Every year the Merced City Council sits down to set its goals for the coming year.
Last Friday and Saturday were no different for this council.
In its two day goal-setting meeting, the council members set their main priorities for 2010, most of which are connected to the economy. They differed little from previous years, said several council members.
While each council member held a slightly different take on what the most important issues are that the city faces in 2010, several items rose to the top as most important: the budget, public safety and economic growth.
Public safety, said Councilman John Carlisle, was the top priority in 2009 and will remain so in 2010. Keeping the fire and police departments top notch is always highly important for any city, Carlisle added.
The second priority, which will influence the first and possibly many of the city's other efforts, is financial.
The city faces a projected 5 percent drop in revenue in the coming year, said Mayor Bill Spriggs. The dilemma for Merced, he said, is how to keep services at their current levels without laying off any more employees -- and still cutting the budget.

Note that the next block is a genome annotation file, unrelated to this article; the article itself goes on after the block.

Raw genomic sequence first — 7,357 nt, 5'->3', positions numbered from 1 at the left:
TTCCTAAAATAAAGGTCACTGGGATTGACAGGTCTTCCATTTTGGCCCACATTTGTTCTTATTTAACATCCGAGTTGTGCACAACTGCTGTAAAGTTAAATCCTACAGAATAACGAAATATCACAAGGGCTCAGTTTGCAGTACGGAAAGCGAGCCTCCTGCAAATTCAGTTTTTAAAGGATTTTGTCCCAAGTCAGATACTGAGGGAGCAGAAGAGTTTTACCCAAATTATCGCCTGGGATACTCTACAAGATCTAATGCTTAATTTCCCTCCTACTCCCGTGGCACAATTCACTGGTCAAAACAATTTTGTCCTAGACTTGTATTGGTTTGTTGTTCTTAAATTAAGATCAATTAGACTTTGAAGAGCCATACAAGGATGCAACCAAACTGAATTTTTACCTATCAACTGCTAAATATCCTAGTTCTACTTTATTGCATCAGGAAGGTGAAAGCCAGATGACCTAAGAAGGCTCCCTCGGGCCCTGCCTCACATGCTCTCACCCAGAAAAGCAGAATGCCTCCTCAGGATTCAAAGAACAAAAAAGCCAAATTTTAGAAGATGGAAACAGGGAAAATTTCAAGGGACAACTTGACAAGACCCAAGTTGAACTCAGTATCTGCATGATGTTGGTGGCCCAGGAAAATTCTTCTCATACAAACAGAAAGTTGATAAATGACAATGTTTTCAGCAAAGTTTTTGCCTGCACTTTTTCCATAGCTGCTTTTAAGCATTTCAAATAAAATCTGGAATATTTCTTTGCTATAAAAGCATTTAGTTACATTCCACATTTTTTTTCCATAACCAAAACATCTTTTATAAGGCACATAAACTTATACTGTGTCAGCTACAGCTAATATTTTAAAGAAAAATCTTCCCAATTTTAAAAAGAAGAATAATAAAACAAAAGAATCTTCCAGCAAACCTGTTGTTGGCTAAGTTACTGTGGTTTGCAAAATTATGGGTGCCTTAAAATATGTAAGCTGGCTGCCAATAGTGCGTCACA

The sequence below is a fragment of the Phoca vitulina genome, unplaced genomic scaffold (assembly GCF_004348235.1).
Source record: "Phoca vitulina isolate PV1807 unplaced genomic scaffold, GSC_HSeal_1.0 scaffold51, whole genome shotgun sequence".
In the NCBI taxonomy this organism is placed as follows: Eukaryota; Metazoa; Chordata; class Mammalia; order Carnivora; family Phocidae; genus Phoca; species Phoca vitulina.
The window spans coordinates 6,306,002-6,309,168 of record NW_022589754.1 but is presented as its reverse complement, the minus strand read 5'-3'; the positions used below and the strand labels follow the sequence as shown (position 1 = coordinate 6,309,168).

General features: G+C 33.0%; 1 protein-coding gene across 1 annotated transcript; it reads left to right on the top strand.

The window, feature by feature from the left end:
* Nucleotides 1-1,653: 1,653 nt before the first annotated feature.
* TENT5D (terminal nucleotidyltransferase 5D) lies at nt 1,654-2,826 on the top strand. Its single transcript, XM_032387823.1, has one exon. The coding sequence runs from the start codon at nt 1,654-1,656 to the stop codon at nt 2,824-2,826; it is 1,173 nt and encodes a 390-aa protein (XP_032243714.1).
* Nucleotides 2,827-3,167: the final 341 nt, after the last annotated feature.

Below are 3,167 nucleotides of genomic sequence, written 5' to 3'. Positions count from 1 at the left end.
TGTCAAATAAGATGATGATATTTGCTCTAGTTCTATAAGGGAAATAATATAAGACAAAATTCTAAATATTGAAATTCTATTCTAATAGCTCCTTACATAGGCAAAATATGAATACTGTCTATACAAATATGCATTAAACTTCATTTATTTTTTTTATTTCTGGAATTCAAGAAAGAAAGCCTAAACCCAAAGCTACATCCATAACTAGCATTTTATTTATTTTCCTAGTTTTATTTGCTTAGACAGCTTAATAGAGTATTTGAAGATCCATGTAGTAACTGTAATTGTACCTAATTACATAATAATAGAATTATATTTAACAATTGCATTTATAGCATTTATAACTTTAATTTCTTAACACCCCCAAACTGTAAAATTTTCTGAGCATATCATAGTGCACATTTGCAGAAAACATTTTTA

"So we have to look at ways to cut our expenditures," said Councilman Noah Lor.
The third top priority -- economic development -- may in turn help fill the city's emptying coffers. The more economic activity there is in Merced, the more taxes the city will get.
Economic development includes bringing the high-speed rail maintenance hub to Merced and continuing the G Street underpass project, giving new businesses incentives and maybe reducing development fees, said Carlisle.
Besides these top three priorities, the council also made a list of less vital priorities. They included dealing with the homeless, updating the general plan and coming to an agreement with UC Merced over infrastructure hook-ups with the city, said Spriggs.
The idea of the annual meeting, which brings together City Council members and city staff, said Carlisle, is to give the staff a clear picture of what the council wants. It also aids the budgetary process.
Reporter Jonah Owen Lamb can be reached at firstname.lastname@example.org.